40% of College Admissions Officers Check Applicants’ Social Media Accounts
Posted By Terri Williams on March 4, 2016 at 3:17 pm
Grades are undoubtedly an important criterion when colleges are deciding which applicants to admit. However, new research shows that students need to be as impressive online as they are in the classroom.
According to a recent Kaplan Test Prep survey, 40% of college admissions officers check an applicant’s social media pages. Also, 29% of the 400 respondents also Google applicants.
If grades are no longer enough to guarantee students a spot at their desired higher education institution, what are admissions officers looking for when they conduct online searches?
The survey reveals 5 major areas that schools want to check:
|1||Interest in talents||For example, a student is a musician, poet, or artist. Admissions officers may check social media sites to learn more about the student’s talent|
|2||Verification of awards||If a student claims to have received a particularly noteworthy award, this claim may be checked via social media|
|3||Criminal records or disciplinary action||If a student refers to criminal activity or disciplinary action, officers may search for additional information|
|4||Scholarships||Students must meet certain criteria for some scholarships and officers may check to see if their lifestyle supports the assistance|
|5||Admissions Sabotage||Admissions officers receive anonymous tips of an applicant’s inappropriate behavior and turn to social media to substantiate these claims|
37% of college admissions officers have discovered positive information, such as community service or leadership roles that were not disclosed in the application packet.
37% of college admissions officers have discovered negative information, such as photos of drug or alcohol abuse, inappropriate photos or messages, and evidence of racial prejudice or criminal activity.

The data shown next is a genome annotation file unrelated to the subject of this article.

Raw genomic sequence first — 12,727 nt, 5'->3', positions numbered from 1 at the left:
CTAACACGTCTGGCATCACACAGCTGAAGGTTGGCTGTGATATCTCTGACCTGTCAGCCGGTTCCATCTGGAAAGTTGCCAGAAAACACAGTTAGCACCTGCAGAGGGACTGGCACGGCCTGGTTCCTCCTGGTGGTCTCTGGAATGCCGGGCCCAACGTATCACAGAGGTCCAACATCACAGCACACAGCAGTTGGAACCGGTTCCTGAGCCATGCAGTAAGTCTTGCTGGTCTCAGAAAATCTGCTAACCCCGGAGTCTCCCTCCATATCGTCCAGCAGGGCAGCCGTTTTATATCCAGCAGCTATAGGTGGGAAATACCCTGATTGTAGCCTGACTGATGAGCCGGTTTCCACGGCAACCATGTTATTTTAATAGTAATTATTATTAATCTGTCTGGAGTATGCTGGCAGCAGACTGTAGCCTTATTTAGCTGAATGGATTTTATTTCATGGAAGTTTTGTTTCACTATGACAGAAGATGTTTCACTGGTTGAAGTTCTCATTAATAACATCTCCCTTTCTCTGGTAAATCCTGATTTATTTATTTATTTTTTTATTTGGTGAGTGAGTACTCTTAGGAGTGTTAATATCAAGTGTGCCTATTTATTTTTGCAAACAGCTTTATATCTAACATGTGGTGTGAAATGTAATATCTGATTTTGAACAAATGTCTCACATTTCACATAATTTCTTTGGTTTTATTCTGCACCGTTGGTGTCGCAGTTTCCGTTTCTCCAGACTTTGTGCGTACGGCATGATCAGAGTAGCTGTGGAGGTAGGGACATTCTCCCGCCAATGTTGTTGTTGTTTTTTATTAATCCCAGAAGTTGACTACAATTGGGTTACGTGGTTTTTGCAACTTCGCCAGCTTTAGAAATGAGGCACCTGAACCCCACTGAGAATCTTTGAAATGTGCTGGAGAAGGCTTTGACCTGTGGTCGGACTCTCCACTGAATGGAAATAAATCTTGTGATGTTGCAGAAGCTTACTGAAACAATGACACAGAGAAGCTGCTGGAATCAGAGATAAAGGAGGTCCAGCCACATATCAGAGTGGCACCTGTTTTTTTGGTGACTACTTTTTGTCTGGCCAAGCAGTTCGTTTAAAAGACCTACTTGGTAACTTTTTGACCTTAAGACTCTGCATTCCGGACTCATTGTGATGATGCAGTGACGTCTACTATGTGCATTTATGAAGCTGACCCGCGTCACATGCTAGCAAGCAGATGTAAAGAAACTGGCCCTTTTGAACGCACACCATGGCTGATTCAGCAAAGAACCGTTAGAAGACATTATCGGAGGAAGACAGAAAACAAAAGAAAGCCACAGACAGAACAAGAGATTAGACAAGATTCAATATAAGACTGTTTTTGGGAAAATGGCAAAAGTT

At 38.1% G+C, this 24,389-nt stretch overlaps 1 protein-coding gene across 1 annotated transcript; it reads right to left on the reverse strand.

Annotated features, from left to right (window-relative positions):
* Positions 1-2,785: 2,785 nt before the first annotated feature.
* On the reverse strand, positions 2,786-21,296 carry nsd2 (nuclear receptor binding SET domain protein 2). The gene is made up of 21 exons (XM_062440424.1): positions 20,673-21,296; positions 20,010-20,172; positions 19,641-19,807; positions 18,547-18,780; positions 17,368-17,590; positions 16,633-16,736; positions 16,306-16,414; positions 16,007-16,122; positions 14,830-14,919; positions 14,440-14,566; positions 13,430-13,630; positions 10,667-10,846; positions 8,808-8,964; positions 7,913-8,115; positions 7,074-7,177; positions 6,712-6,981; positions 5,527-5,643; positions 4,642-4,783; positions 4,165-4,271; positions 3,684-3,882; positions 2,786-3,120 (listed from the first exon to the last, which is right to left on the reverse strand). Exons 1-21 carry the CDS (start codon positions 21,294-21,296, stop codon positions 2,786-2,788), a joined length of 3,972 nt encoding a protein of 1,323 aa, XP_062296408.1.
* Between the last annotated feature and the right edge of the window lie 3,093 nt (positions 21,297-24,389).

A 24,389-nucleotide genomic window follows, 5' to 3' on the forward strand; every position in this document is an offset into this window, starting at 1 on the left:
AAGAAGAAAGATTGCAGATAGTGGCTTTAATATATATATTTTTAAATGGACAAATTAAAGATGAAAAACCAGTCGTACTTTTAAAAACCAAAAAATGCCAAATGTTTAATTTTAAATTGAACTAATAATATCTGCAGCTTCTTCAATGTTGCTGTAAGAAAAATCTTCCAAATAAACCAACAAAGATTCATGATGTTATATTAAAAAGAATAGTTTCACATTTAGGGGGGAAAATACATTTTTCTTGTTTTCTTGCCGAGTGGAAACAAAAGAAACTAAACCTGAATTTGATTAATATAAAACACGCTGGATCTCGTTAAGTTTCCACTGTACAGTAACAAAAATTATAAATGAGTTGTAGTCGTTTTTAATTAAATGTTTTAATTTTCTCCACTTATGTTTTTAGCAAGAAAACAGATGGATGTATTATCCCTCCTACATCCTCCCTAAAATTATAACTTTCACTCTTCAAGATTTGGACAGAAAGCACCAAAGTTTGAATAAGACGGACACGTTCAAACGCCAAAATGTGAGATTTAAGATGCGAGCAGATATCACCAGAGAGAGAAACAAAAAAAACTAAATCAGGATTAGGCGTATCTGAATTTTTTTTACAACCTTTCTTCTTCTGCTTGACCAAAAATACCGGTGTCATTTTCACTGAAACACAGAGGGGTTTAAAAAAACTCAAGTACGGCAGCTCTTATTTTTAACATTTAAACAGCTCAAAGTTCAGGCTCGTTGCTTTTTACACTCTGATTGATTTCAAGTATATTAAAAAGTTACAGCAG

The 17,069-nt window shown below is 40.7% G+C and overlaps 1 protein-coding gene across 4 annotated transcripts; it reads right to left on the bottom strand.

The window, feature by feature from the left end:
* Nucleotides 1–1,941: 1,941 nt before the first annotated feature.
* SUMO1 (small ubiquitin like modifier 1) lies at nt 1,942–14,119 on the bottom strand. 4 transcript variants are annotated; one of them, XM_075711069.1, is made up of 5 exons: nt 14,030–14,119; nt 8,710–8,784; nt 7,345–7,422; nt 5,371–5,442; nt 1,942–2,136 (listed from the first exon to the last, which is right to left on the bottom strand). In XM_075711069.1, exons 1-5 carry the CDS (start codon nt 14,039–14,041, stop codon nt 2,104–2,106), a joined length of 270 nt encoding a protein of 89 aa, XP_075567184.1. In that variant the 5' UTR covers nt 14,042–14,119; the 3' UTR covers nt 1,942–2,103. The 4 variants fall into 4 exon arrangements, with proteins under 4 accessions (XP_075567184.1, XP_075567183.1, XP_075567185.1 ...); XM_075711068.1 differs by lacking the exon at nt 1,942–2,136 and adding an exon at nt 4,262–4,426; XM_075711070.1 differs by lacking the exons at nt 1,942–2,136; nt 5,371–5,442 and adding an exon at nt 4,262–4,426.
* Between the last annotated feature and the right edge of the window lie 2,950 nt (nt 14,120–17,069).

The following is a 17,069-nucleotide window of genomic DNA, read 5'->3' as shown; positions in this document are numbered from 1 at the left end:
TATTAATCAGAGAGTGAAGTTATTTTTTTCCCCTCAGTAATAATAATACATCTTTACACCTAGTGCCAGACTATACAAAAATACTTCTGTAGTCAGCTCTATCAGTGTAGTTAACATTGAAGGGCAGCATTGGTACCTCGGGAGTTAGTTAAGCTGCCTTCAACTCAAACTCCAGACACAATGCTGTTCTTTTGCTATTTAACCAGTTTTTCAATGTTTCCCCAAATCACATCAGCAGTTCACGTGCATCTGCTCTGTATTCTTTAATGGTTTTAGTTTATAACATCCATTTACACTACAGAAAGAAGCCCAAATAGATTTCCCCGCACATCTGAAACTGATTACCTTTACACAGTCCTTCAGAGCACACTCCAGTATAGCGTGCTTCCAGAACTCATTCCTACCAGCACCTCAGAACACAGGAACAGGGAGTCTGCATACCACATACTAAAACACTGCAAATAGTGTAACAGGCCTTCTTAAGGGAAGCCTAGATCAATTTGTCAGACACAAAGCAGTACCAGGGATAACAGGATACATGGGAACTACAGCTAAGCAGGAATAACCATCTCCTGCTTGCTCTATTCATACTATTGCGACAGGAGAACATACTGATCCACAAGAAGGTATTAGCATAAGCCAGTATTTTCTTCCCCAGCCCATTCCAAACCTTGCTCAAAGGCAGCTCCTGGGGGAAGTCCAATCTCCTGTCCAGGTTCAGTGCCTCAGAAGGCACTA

Advice for Students
So, should students race to sanitize or even delete their social media accounts?
Not so fast, says Lee Weiss, Kaplan Test Prep’s vice president of college admissions programs. Weiss tells GoodCall, “What we’ve learned from speaking with hundreds of college admissions officers over the years is that while what they find on applicants’ social media pages may help or hurt them around the edges, making it a real wildcard, it’s the traditional college admissions factors that overwhelmingly still play the most important role.”
And Weiss says that students should continue to focus on maintaining a strong GPA and scoring highly on college entrance exams, in addition to writing good personal essays, obtaining solid letters of recommendation, and taking a leadership role in extracurricular activities. However, Weiss concludes, “That being said, in a highly competitive college admissions environment, absolutely, pay attention to your digital footprint and put your best foot forward.”
And students need to realize that what they do on social media contributes – either positively or negatively – to their personal brand. Tara Milliken, a career advisor at the Wisconsin School of Business tells GoodCall that students should definitely be conscious of how social media affects their personal and professional brand, even in college.
“Being mindful of what content is posted or shared and how it might be perceived by various audiences, whether that includes an admissions committee or future employer, is something we recommend to all students,” says Milliken. While she says that students need to be genuine, they also need to consider the long-term impact of their online identity.
Students should also learn how to leverage social media and use it for their advantage. Milliken recommends participating in university- and/or major-related online communities. “Ask questions, follow accounts, like pages, join groups, and then take steps to be an active part of those spaces.”
And it’s never to soon to create a LinkedIn page, and update it throughout college. “A goal for all students should be for their LinkedIn page to be the first option that appears whenever they Google themselves – that’s part of nurturing their personal and professional brand,” explains Milliken.